You didn't even mention Spring Security (ie, Acegi) which was so horribly broken 1.5 years ago that it is completely unusable in anything resembling a commercial application. Why, you ask? (I just know that was on the tip of your tongue) Because Acegi as of the current release at that time uses a token held by a thread, and limited the ability of a token to be held to a single thread. In layman's terms - there's only a single lane on the highway, folks.

    I still stand by my statement of years ago: Spring is a solution in search of a problem and is a source of not so subtle bugs which most will only realize once they're in far too deep to easily pull out. It truly deserves a picture next to the kool-aid in the wikipedia story about project killers.

    I will agree that JUnit4 is pretty darn decent all by itself. Without Spring.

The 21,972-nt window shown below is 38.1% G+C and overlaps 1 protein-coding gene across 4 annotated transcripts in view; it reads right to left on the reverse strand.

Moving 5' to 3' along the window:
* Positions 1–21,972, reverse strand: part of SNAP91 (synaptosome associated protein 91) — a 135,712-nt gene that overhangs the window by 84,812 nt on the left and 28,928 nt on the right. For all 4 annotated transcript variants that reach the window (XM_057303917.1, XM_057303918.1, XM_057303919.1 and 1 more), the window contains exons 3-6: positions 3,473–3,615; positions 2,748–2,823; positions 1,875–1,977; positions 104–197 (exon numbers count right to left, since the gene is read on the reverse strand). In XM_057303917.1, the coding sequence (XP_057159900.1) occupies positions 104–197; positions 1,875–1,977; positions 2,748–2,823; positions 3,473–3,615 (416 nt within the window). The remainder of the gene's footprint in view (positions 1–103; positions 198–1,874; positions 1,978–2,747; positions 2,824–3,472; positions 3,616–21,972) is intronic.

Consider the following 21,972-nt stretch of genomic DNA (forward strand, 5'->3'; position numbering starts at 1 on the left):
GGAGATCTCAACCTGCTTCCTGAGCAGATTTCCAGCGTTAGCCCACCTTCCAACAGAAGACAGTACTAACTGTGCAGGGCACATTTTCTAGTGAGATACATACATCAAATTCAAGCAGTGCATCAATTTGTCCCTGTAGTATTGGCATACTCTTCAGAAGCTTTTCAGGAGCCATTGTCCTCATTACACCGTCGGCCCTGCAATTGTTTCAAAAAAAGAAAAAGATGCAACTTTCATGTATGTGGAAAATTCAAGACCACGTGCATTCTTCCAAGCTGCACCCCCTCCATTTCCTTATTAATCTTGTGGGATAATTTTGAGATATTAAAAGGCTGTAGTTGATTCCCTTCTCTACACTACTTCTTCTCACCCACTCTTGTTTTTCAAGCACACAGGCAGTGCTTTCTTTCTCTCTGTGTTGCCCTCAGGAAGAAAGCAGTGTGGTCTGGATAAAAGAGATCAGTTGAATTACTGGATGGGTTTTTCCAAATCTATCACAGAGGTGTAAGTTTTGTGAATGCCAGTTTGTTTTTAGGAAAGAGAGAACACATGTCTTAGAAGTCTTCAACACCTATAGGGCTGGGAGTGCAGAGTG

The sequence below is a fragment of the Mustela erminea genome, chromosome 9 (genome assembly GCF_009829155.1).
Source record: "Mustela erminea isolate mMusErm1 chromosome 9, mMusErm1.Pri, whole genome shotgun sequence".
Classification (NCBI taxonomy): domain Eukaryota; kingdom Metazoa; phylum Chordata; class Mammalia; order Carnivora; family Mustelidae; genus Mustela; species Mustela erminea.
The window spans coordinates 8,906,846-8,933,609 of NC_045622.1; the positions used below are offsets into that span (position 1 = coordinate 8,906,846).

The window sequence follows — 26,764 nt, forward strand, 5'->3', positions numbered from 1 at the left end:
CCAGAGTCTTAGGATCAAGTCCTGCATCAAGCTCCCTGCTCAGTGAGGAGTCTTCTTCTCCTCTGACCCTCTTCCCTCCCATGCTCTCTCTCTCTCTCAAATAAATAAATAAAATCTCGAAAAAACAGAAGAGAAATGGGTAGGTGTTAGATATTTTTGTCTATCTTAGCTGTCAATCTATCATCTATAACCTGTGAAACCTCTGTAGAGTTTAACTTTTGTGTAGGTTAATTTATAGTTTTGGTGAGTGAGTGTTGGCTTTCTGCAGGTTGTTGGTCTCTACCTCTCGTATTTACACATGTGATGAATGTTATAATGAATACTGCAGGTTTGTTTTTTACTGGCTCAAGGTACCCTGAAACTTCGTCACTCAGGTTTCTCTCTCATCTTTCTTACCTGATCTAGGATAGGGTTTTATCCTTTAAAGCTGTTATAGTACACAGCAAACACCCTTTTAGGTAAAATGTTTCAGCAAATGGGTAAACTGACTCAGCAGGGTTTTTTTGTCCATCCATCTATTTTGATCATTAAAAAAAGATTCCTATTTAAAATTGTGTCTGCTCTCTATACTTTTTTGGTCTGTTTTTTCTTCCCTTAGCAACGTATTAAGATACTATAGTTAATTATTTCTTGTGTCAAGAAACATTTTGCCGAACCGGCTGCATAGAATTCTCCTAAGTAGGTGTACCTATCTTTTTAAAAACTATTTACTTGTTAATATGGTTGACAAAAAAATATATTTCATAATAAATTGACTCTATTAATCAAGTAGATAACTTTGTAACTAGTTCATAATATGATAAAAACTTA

And just in case you think I haven't worked with it - I've dealt with 4 separate large projects and analyzed the problems in various external codebases in 3 different companies that bought into the Spring kool-aid all the way back to before Spring 1.0. I shamefully admit I was even a proponent in the early days, before I actually used it in a big project. Now Spring has joined Apache Commons in the list of libraries to remove asap.

  • Re:C-whatever (Score:5, Interesting)

    by FlyingGuy (989135) <flyingguy.gmail@com> on Wednesday April 07, 2010 @01:55AM (#31758248)